City of San Diego crews shovel mud from a storm water channel near Via de la Bandola in San Ysidro, Dec. 3, 2015.
Katie Schoolov
City of San Diego crews shovel mud from a storm water channel near Via de la Bandola in San Ysidro, Dec. 3, 2015.

The San Diego City Council declared a state of emergency because of El Niño on Nov. 16, allowing city agencies to expedite their review of storm channel maintenance. A California state of emergency could suspend environmental regulations at the state level, but not the federal level. The letter to the governor also asks him to request federal regulations be suspended as well.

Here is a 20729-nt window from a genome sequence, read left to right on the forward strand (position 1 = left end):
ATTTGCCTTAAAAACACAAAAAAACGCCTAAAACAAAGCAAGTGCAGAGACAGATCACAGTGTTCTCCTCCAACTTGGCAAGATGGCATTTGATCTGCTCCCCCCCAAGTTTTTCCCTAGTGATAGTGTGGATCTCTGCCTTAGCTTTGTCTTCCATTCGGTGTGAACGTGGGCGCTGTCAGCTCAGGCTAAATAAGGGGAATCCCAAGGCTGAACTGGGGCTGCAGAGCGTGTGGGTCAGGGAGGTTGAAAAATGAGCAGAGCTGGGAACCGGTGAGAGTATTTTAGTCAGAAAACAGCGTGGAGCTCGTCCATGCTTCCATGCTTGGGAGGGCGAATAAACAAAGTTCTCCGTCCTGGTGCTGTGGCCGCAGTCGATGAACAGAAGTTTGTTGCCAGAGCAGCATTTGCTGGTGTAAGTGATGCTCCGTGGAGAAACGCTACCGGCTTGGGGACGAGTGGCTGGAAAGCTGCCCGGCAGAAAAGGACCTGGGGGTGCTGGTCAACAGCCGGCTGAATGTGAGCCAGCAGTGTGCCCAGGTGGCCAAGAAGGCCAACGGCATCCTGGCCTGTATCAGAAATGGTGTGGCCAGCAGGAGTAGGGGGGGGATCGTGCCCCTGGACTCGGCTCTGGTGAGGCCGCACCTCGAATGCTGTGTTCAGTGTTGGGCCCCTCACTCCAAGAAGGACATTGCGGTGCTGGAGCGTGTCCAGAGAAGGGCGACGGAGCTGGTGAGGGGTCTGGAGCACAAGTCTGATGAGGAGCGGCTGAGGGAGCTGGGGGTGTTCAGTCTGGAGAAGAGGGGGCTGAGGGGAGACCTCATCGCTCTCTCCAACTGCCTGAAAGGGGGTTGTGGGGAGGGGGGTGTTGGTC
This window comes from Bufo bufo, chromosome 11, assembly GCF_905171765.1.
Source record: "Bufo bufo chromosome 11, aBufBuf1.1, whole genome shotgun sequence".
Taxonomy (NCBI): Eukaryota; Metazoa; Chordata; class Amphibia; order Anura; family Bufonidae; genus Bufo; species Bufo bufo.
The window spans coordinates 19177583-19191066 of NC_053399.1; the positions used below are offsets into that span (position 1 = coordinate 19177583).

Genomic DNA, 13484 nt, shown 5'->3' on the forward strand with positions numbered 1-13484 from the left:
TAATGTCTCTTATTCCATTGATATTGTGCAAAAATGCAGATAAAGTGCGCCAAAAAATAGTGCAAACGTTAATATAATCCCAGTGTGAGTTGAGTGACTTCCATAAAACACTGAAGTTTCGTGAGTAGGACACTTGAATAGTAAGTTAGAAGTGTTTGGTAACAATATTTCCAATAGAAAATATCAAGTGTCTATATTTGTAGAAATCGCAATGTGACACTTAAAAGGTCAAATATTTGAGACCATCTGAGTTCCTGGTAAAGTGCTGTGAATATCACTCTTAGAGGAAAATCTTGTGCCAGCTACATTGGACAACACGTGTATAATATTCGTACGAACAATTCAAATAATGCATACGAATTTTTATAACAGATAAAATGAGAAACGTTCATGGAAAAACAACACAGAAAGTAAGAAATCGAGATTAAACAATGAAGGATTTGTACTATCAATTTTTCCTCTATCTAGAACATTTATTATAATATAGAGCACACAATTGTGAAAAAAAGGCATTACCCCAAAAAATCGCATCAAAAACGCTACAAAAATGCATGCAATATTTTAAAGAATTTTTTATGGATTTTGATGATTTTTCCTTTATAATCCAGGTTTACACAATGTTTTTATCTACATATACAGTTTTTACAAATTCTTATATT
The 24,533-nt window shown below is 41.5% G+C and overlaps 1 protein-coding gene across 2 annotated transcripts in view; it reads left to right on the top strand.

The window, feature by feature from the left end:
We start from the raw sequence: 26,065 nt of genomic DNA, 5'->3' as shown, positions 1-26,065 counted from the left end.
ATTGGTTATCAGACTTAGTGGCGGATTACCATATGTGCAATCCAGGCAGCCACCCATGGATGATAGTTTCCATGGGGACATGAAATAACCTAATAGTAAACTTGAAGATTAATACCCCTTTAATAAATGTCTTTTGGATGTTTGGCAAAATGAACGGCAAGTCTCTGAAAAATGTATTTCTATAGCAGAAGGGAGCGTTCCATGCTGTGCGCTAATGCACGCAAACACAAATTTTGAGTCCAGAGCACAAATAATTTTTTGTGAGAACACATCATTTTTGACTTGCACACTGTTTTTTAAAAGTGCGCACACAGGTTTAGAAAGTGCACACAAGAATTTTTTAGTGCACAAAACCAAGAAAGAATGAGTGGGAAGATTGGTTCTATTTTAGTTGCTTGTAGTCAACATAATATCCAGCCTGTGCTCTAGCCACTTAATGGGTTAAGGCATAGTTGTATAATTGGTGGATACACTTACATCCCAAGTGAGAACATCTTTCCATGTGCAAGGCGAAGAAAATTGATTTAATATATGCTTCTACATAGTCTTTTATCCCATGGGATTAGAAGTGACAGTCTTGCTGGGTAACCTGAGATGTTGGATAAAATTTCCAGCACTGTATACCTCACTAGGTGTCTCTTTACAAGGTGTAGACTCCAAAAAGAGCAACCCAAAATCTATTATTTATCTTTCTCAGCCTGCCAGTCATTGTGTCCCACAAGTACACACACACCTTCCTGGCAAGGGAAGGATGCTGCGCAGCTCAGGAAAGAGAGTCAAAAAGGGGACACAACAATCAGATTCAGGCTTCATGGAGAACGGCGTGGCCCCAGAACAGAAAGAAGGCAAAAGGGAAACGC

McFadden said flood control always has to be balanced with environmental concerns, and that even under a state of emergency, the city would still have to assess and mitigate the environmental impact of its work. Those efforts would simply wait until after the work is done.

"Every time we do a channel clearing, we put it out for public notice and public review to get any input," he said. "So actually I think this is probably the most robust and most environmentally sensitive channel clearing that I'm familiar with."

Borak countered that the environmental review and mitigation efforts can’t possibly be as strong if they're completed after the storm channel clearance is done. But she agreed with the city government on at least one thing: San Diego has to protect people's lives and property.

The governor’s office is still considering the request for a state of emergency.